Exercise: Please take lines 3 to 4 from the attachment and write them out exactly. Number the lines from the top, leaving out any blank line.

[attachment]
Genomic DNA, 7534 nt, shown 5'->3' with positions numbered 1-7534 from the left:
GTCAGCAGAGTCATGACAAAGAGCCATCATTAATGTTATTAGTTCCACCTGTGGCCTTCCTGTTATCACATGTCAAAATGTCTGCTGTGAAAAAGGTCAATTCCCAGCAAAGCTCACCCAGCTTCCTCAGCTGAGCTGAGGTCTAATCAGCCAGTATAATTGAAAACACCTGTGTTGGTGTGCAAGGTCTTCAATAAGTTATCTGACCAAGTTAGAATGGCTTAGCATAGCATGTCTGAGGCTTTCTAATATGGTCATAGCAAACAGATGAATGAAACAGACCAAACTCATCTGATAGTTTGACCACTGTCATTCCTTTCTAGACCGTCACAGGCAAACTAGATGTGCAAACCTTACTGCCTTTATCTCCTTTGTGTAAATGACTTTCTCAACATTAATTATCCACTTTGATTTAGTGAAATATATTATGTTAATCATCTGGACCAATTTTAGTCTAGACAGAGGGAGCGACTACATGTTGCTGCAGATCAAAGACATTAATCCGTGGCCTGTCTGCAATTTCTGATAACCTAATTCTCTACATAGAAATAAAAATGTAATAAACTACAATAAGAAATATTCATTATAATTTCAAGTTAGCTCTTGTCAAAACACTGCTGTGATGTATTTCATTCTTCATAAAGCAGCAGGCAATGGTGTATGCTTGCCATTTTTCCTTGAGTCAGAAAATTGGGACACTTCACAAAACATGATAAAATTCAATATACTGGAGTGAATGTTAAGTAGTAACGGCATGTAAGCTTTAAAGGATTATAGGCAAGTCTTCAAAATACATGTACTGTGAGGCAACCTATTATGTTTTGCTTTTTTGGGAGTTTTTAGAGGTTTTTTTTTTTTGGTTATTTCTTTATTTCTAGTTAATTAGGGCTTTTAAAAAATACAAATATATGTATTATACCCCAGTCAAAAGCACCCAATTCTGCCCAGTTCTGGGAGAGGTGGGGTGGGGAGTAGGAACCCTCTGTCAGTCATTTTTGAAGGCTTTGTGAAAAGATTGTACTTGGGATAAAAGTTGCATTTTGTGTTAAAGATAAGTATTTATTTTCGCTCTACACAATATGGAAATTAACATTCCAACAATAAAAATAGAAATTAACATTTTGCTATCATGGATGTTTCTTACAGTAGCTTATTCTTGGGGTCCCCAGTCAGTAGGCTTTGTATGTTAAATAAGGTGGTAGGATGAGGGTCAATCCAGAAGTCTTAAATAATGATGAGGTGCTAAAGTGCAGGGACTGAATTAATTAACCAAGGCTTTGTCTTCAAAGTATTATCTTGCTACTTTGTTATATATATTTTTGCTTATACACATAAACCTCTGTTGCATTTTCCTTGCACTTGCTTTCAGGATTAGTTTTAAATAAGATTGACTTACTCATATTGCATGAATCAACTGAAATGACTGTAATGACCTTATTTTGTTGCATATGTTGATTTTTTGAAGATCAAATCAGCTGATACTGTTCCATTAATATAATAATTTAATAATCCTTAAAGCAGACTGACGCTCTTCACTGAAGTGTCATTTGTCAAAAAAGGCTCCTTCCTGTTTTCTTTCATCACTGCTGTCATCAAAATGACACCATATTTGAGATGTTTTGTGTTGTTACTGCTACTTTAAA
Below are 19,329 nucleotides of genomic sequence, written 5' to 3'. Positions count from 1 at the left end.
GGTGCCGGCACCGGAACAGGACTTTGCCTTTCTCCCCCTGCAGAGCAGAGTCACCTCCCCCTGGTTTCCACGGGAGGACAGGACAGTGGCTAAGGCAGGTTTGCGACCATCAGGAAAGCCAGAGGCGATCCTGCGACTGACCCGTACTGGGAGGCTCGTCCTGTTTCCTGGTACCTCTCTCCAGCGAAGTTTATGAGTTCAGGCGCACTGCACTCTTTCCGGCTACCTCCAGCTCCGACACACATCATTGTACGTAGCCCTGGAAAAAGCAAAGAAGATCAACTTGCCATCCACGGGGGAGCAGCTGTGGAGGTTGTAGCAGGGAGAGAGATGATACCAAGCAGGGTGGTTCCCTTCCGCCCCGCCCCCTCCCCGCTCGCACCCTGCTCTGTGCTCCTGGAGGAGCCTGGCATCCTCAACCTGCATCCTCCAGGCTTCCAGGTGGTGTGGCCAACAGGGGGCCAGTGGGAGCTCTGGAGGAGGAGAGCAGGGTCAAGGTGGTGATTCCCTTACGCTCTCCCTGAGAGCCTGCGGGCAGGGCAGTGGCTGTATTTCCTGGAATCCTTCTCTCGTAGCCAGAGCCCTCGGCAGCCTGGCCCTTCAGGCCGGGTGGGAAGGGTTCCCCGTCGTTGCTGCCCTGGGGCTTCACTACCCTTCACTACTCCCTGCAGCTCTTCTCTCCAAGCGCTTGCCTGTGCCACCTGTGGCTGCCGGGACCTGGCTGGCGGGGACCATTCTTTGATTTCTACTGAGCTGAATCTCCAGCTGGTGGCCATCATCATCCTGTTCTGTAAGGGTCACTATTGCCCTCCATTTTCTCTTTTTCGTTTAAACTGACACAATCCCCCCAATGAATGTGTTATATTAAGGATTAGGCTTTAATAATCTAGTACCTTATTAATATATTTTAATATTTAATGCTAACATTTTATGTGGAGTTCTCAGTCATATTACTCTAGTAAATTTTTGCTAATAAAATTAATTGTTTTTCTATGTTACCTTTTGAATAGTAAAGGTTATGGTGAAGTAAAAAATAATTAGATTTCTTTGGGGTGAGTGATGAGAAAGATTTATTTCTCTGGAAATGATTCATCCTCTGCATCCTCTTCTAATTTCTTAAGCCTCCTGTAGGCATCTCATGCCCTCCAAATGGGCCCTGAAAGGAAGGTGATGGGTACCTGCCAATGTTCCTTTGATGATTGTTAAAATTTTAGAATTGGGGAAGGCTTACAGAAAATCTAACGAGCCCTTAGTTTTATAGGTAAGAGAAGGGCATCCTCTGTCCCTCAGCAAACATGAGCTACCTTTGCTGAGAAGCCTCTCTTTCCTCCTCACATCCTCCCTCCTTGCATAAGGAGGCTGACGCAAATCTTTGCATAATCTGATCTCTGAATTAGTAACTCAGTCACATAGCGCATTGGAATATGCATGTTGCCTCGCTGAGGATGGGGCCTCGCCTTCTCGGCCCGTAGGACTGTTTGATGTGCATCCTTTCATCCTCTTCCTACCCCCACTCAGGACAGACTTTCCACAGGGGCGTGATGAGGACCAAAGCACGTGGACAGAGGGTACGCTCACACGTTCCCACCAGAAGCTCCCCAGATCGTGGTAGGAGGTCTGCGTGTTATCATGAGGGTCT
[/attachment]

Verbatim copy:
Below are 19,329 nucleotides of genomic sequence, written 5' to 3'. Positions count from 1 at the left end.
GGTGCCGGCACCGGAACAGGACTTTGCCTTTCTCCCCCTGCAGAGCAGAGTCACCTCCCCCTGGTTTCCACGGGAGGACAGGACAGTGGCTAAGGCAGGTTTGCGACCATCAGGAAAGCCAGAGGCGATCCTGCGACTGACCCGTACTGGGAGGCTCGTCCTGTTTCCTGGTACCTCTCTCCAGCGAAGTTTATGAGTTCAGGCGCACTGCACTCTTTCCGGCTACCTCCAGCTCCGACACACATCATTGTACGTAGCCCTGGAAAAAGCAAAGAAGATCAACTTGCCATCCACGGGGGAGCAGCTGTGGAGGTTGTAGCAGGGAGAGAGATGATACCAAGCAGGGTGGTTCCCTTCCGCCCCGCCCCCTCCCCGCTCGCACCCTGCTCTGTGCTCCTGGAGGAGCCTGGCATCCTCAACCTGCATCCTCCAGGCTTCCAGGTGGTGTGGCCAACAGGGGGCCAGTGGGAGCTCTGGAGGAGGAGAGCAGGGTCAAGGTGGTGATTCCCTTACGCTCTCCCTGAGAGCCTGCGGGCAGGGCAGTGGCTGTATTTCCTGGAATCCTTCTCTCGTAGCCAGAGCCCTCGGCAGCCTGGCCCTTCAGGCCGGGTGGGAAGGGTTCCCCGTCGTTGCTGCCCTGGGGCTTCACTACCCTTCACTACTCCCTGCAGCTCTTCTCTCCAAGCGCTTGCCTGTGCCACCTGTGGCTGCCGGGACCTGGCTGGCGGGGACCATTCTTTGATTTCTACTGAGCTGAATCTCCAGCTGGTGGCCATCATCATCCTGTTCTGTAAGGGTCACTATTGCCCTCCATTTTCTCTTTTTCGTTTAAACTGACACAATCCCCCCAATGAATGTGTTATATTAAGGATTAGGCTTTAATAATCTAGTACCTTATTAATATATTTTAATATTTAATGCTAACATTTTATGTGGAGTTCTCAGTCATATTACTCTAGTAAATTTTTGCTAATAAAATTAATTGTTTTTCTATGTTACCTTTTGAATAGTAAAGGTTATGGTGAAGTAAAAAATAATTAGATTTCTTTGGGGTGAGTGATGAGAAAGATTTATTTCTCTGGAAATGATTCATCCTCTGCATCCTCTTCTAATTTCTTAAGCCTCCTGTAGGCATCTCATGCCCTCCAAATGGGCCCTGAAAGGAAGGTGATGGGTACCTGCCAATGTTCCTTTGATGATTGTTAAAATTTTAGAATTGGGGAAGGCTTACAGAAAATCTAACGAGCCCTTAGTTTTATAGGTAAGAGAAGGGCATCCTCTGTCCCTCAGCAAACATGAGCTACCTTTGCTGAGAAGCCTCTCTTTCCTCCTCACATCCTCCCTCCTTGCATAAGGAGGCTGACGCAAATCTTTGCATAATCTGATCTCTGAATTAGTAACTCAGTCACATAGCGCATTGGAATATGCATGTTGCCTCGCTGAGGATGGGGCCTCGCCTTCTCGGCCCGTAGGACTGTTTGATGTGCATCCTTTCATCCTCTTCCTACCCCCACTCAGGACAGACTTTCCACAGGGGCGTGATGAGGACCAAAGCACGTGGACAGAGGGTACGCTCACACGTTCCCACCAGAAGCTCCCCAGATCGTGGTAGGAGGTCTGCGTGTTATCATGAGGGTCT